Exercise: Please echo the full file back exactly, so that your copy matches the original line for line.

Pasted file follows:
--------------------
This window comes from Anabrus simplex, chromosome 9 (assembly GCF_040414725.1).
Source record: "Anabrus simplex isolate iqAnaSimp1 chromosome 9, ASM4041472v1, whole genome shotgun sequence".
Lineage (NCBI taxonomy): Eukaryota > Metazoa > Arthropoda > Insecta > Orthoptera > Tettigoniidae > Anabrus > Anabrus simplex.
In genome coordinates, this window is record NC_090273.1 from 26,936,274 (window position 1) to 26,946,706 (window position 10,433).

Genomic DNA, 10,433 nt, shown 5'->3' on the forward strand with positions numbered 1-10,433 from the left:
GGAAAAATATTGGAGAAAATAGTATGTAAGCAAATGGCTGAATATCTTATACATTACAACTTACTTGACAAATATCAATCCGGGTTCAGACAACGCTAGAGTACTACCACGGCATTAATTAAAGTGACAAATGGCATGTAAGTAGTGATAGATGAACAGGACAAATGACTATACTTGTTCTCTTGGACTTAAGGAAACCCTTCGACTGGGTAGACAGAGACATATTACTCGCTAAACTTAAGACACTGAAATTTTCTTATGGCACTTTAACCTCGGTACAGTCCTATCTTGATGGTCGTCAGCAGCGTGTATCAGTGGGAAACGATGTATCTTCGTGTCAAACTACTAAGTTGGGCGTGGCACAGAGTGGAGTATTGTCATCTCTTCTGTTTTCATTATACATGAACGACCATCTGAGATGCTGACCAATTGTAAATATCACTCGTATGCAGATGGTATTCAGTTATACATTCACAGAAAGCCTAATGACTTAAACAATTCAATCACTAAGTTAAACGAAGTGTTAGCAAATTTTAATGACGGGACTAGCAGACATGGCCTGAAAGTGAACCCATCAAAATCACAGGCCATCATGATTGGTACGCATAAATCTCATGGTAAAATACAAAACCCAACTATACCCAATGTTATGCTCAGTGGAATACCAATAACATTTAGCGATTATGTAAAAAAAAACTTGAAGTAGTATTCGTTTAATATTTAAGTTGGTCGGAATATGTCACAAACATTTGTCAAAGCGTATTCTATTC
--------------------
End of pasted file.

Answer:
This window comes from Anabrus simplex, chromosome 9 (assembly GCF_040414725.1).
Source record: "Anabrus simplex isolate iqAnaSimp1 chromosome 9, ASM4041472v1, whole genome shotgun sequence".
Lineage (NCBI taxonomy): Eukaryota > Metazoa > Arthropoda > Insecta > Orthoptera > Tettigoniidae > Anabrus > Anabrus simplex.
In genome coordinates, this window is record NC_090273.1 from 26,936,274 (window position 1) to 26,946,706 (window position 10,433).

Genomic DNA, 10,433 nt, shown 5'->3' on the forward strand with positions numbered 1-10,433 from the left:
GGAAAAATATTGGAGAAAATAGTATGTAAGCAAATGGCTGAATATCTTATACATTACAACTTACTTGACAAATATCAATCCGGGTTCAGACAACGCTAGAGTACTACCACGGCATTAATTAAAGTGACAAATGGCATGTAAGTAGTGATAGATGAACAGGACAAATGACTATACTTGTTCTCTTGGACTTAAGGAAACCCTTCGACTGGGTAGACAGAGACATATTACTCGCTAAACTTAAGACACTGAAATTTTCTTATGGCACTTTAACCTCGGTACAGTCCTATCTTGATGGTCGTCAGCAGCGTGTATCAGTGGGAAACGATGTATCTTCGTGTCAAACTACTAAGTTGGGCGTGGCACAGAGTGGAGTATTGTCATCTCTTCTGTTTTCATTATACATGAACGACCATCTGAGATGCTGACCAATTGTAAATATCACTCGTATGCAGATGGTATTCAGTTATACATTCACAGAAAGCCTAATGACTTAAACAATTCAATCACTAAGTTAAACGAAGTGTTAGCAAATTTTAATGACGGGACTAGCAGACATGGCCTGAAAGTGAACCCATCAAAATCACAGGCCATCATGATTGGTACGCATAAATCTCATGGTAAAATACAAAACCCAACTATACCCAATGTTATGCTCAGTGGAATACCAATAACATTTAGCGATTATGTAAAAAAAAACTTGAAGTAGTATTCGTTTAATATTTAAGTTGGTCGGAATATGTCACAAACATTTGTCAAAGCGTATTCTATTC